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    I have an unconditional offer to study MSc Data Science and Machine Learning at UCL as well as an offer for MSc Artificial Intelligence in Edinburgh.

    Currently I work as a high school math teacher but have previously done a PhD in string theory. I have zero formal training in computer programming and wrote my first Python program only about a year ago. Since then I have been following some online courses to pursue my interest in ML.

    I have broken my question into the following parts:

    (1) As mentioned above, I have a strong Maths background (PhD in subject involving lots of tensors, vector calculus and I have reasonable statistics also) but until recently I had never done any programming. I have since tried to teach myself some basic Python and have now completed two of the Udacity nanodegrees on Deep Learning and Artificial Intelligence. Whilst I'm definitely more comfortable programming than I was, I still feel a long way off being able to do e.g. a Kaggle competition by myself etc. Realistically, will I struggle a lot?

    (2) Is Python knowledge sufficient for this subject or should I look into another language?

    (3) I am not interested in pursuing a PhD. The purpose of me doing this course is to get a job in this area. Which course is better - on the surface Edinburgh seems more theoretical and UCL more practical?

    (4) Edinburgh have asked me to give a yes/no and pay a £1500 deposits by next week whilst UCL have given a much more generous deadline of September. Should I read anything into this?

    (5) I became interested in machine learning (and deep learning in particular) because of medical applications of CNNs, NLP projects and potential applications in finance. I did an interview for a quant job with a bank last week and they quizzed me on ML but it emerged that they only really used regression and classification due to "lack of trust" in advanced ML. Is this true? What are the current employment opportunities like in UK/Europe/US?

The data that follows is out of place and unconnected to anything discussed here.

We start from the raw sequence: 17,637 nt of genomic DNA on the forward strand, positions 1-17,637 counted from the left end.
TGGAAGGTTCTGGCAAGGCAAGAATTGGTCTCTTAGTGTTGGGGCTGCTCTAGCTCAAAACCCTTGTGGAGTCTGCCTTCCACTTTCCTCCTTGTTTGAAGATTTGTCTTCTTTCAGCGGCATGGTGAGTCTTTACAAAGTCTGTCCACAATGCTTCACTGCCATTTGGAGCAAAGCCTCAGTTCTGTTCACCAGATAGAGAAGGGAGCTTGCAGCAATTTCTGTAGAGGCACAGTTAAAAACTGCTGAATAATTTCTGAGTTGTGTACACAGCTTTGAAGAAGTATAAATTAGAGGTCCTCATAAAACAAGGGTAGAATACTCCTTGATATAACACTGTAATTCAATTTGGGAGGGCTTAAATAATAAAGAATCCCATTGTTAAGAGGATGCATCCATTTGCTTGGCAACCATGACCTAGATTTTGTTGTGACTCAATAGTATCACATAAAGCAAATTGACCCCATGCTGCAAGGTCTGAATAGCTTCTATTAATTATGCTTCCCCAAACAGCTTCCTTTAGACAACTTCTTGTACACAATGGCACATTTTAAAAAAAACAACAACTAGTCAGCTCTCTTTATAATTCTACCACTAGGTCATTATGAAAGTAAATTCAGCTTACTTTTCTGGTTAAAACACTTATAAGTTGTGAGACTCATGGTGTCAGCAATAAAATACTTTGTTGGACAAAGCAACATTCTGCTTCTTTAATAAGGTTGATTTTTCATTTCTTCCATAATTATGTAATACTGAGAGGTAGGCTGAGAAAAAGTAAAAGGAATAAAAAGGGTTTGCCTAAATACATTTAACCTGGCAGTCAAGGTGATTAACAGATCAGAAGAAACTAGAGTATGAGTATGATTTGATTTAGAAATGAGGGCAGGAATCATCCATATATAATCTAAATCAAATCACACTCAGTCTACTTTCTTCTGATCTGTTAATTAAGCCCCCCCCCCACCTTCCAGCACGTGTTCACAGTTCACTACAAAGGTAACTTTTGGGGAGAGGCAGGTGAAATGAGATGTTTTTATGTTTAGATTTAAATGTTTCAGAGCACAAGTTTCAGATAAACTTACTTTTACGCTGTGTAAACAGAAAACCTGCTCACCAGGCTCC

(6) Lastly, if I'm more interested in deep learning, it looks like UCL has more to offer on this. Is that the general consensus in the industry?

    Thanks you very much.
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    (Original post by needahappyjob)
    ....
    This isn't my area of expertise at all but I can start you off at least.

    The entry requirements will help you to determine how much subject knowledge you need. If you can learn another language before you start that would be great. Remember that people will come with a variety of backgrounds and there will be support available. If you're doing this with the aim of getting a job I would imagine more practical work would be beneficial and if UCL is giving you more or what you are interested in then it looks like that offer is winning. In terms of the deposit and timelines, no there's nothing to read into it. Unis receive loads of applications and want to work out how many people will actually be coming as early as possible so they can plan.
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    I've sent you a PM with all the information I have. I'm in a very similar situation to you.

    I'll answer (2) here. Yes, Python or R is the way to go. I think the majority of data scientists use one language or the other - probably PhD graduates will tend to favour R. I think Python is probably easier to learn and is more useful in general for all sorts of applications.

    I didn't talk about (5) in my PM. I don't know much about finance and am obviously just on the start of my journey into AI... but from reading books such as "When Genius Failed" and "Risk Savvy", it seems rather dangerous to put too much trust into quantitative models of financial markets. In the Risk Savvy book, the author said that in something even as simple as using the Optimum Portfolio investment method, apparently it would take about 500 years to outperform the 1/N method (1/N means investing equally in each stock), due to the insufficient data to make accurate predictions. Correct me if I'm wrong, but aren't neural networks rather hard to interpret in terms of the relative importance that features play in outputting a certain prediction, so I can imagine why they may favour the relative simplicity of logistic regression or SVMs.
    Personally, I'm much more interested in medical applications of ML.
 
 
 
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